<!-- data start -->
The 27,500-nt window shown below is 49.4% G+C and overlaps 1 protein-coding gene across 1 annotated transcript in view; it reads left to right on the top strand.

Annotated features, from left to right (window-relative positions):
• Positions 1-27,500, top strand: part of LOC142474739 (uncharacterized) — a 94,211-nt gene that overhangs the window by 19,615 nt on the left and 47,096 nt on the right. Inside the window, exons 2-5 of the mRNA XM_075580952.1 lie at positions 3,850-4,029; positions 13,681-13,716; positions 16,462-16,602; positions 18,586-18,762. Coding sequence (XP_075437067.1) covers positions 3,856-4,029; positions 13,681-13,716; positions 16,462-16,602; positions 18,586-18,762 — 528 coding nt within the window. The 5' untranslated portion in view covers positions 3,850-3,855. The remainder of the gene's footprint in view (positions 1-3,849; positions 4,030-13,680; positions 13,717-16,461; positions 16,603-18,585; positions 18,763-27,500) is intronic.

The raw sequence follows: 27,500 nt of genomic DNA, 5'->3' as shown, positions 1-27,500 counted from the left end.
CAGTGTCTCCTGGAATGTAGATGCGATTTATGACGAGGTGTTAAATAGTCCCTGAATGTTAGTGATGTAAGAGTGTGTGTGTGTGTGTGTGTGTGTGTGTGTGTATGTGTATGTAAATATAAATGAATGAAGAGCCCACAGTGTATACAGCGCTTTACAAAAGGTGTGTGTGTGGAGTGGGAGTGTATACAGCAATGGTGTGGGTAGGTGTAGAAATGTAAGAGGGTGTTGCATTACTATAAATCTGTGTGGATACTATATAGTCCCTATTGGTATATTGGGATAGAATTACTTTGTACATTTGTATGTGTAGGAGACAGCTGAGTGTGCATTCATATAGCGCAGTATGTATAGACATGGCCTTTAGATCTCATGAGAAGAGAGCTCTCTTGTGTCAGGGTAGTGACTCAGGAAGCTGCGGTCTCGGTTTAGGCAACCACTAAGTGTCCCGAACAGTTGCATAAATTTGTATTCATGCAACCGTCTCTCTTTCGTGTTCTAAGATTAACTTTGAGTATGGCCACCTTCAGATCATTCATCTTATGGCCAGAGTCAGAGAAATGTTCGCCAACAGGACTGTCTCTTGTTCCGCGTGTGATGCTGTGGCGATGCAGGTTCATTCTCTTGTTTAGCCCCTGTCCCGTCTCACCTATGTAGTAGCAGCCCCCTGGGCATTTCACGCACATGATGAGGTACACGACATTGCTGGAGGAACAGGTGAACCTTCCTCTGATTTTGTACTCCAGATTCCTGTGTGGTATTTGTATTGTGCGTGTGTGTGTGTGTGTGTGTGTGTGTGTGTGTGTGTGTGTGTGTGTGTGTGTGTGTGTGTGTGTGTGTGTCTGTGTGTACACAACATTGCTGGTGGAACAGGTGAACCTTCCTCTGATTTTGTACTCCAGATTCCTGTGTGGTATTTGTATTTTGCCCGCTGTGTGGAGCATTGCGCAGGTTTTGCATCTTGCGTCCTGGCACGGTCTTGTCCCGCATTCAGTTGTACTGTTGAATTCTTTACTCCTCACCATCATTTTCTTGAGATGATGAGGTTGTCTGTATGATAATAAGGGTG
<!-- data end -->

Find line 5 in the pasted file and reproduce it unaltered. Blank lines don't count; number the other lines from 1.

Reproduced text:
CAGTGTCTCCTGGAATGTAGATGCGATTTATGACGAGGTGTTAAATAGTCCCTGAATGTTAGTGATGTAAGAGTGTGTGTGTGTGTGTGTGTGTGTGTGTGTGTATGTGTATGTAAATATAAATGAATGAAGAGCCCACAGTGTATACAGCGCTTTACAAAAGGTGTGTGTGTGGAGTGGGAGTGTATACAGCAATGGTGTGGGTAGGTGTAGAAATGTAAGAGGGTGTTGCATTACTATAAATCTGTGTGGATACTATATAGTCCCTATTGGTATATTGGGATAGAATTACTTTGTACATTTGTATGTGTAGGAGACAGCTGAGTGTGCATTCATATAGCGCAGTATGTATAGACATGGCCTTTAGATCTCATGAGAAGAGAGCTCTCTTGTGTCAGGGTAGTGACTCAGGAAGCTGCGGTCTCGGTTTAGGCAACCACTAAGTGTCCCGAACAGTTGCATAAATTTGTATTCATGCAACCGTCTCTCTTTCGTGTTCTAAGATTAACTTTGAGTATGGCCACCTTCAGATCATTCATCTTATGGCCAGAGTCAGAGAAATGTTCGCCAACAGGACTGTCTCTTGTTCCGCGTGTGATGCTGTGGCGATGCAGGTTCATTCTCTTGTTTAGCCCCTGTCCCGTCTCACCTATGTAGTAGCAGCCCCCTGGGCATTTCACGCACATGATGAGGTACACGACATTGCTGGAGGAACAGGTGAACCTTCCTCTGATTTTGTACTCCAGATTCCTGTGTGGTATTTGTATTGTGCGTGTGTGTGTGTGTGTGTGTGTGTGTGTGTGTGTGTGTGTGTGTGTGTGTGTGTGTGTGTGTGTGTGTGTCTGTGTGTACACAACATTGCTGGTGGAACAGGTGAACCTTCCTCTGATTTTGTACTCCAGATTCCTGTGTGGTATTTGTATTTTGCCCGCTGTGTGGAGCATTGCGCAGGTTTTGCATCTTGCGTCCTGGCACGGTCTTGTCCCGCATTCAGTTGTACTGTTGAATTCTTTACTCCTCACCATCATTTTCTTGAGATGATGAGGTTGTCTGTATGATAATAAGGGTG